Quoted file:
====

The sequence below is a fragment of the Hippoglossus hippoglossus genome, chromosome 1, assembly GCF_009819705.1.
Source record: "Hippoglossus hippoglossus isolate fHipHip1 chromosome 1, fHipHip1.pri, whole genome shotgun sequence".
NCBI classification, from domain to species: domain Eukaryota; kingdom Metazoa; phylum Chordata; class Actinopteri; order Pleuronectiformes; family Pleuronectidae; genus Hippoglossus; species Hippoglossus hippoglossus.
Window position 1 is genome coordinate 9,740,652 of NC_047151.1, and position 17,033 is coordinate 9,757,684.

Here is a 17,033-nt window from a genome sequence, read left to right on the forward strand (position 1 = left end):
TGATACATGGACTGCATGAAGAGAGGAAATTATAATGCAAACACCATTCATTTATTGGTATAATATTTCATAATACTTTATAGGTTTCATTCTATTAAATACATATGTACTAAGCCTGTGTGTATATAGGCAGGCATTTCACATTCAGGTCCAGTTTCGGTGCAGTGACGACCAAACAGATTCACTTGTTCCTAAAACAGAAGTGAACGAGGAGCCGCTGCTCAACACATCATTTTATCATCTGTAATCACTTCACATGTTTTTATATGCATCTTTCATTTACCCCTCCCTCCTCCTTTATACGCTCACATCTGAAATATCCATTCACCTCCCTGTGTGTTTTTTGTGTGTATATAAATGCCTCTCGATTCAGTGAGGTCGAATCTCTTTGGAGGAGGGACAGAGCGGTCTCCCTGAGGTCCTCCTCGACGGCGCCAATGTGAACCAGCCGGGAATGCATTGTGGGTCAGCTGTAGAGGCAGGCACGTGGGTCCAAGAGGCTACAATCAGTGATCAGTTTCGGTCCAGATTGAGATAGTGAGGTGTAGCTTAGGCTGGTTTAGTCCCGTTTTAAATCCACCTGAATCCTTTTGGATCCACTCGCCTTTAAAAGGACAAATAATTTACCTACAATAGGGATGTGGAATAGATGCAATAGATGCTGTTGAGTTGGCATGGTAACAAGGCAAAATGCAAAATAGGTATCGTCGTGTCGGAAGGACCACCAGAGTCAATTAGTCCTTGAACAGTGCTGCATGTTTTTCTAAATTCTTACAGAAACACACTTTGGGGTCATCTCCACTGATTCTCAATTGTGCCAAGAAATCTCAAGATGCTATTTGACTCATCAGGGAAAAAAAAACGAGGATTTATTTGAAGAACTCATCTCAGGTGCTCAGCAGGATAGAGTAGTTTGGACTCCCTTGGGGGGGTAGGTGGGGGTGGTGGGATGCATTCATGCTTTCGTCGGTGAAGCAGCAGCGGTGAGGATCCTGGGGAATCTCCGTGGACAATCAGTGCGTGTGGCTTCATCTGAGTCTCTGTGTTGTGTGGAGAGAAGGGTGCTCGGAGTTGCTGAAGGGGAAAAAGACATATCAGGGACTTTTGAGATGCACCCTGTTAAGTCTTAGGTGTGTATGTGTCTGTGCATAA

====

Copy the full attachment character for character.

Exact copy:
The sequence below is a fragment of the Hippoglossus hippoglossus genome, chromosome 1, assembly GCF_009819705.1.
Source record: "Hippoglossus hippoglossus isolate fHipHip1 chromosome 1, fHipHip1.pri, whole genome shotgun sequence".
NCBI classification, from domain to species: domain Eukaryota; kingdom Metazoa; phylum Chordata; class Actinopteri; order Pleuronectiformes; family Pleuronectidae; genus Hippoglossus; species Hippoglossus hippoglossus.
Window position 1 is genome coordinate 9,740,652 of NC_047151.1, and position 17,033 is coordinate 9,757,684.

Here is a 17,033-nt window from a genome sequence, read left to right on the forward strand (position 1 = left end):
TGATACATGGACTGCATGAAGAGAGGAAATTATAATGCAAACACCATTCATTTATTGGTATAATATTTCATAATACTTTATAGGTTTCATTCTATTAAATACATATGTACTAAGCCTGTGTGTATATAGGCAGGCATTTCACATTCAGGTCCAGTTTCGGTGCAGTGACGACCAAACAGATTCACTTGTTCCTAAAACAGAAGTGAACGAGGAGCCGCTGCTCAACACATCATTTTATCATCTGTAATCACTTCACATGTTTTTATATGCATCTTTCATTTACCCCTCCCTCCTCCTTTATACGCTCACATCTGAAATATCCATTCACCTCCCTGTGTGTTTTTTGTGTGTATATAAATGCCTCTCGATTCAGTGAGGTCGAATCTCTTTGGAGGAGGGACAGAGCGGTCTCCCTGAGGTCCTCCTCGACGGCGCCAATGTGAACCAGCCGGGAATGCATTGTGGGTCAGCTGTAGAGGCAGGCACGTGGGTCCAAGAGGCTACAATCAGTGATCAGTTTCGGTCCAGATTGAGATAGTGAGGTGTAGCTTAGGCTGGTTTAGTCCCGTTTTAAATCCACCTGAATCCTTTTGGATCCACTCGCCTTTAAAAGGACAAATAATTTACCTACAATAGGGATGTGGAATAGATGCAATAGATGCTGTTGAGTTGGCATGGTAACAAGGCAAAATGCAAAATAGGTATCGTCGTGTCGGAAGGACCACCAGAGTCAATTAGTCCTTGAACAGTGCTGCATGTTTTTCTAAATTCTTACAGAAACACACTTTGGGGTCATCTCCACTGATTCTCAATTGTGCCAAGAAATCTCAAGATGCTATTTGACTCATCAGGGAAAAAAAAACGAGGATTTATTTGAAGAACTCATCTCAGGTGCTCAGCAGGATAGAGTAGTTTGGACTCCCTTGGGGGGGTAGGTGGGGGTGGTGGGATGCATTCATGCTTTCGTCGGTGAAGCAGCAGCGGTGAGGATCCTGGGGAATCTCCGTGGACAATCAGTGCGTGTGGCTTCATCTGAGTCTCTGTGTTGTGTGGAGAGAAGGGTGCTCGGAGTTGCTGAAGGGGAAAAAGACATATCAGGGACTTTTGAGATGCACCCTGTTAAGTCTTAGGTGTGTATGTGTCTGTGCATAA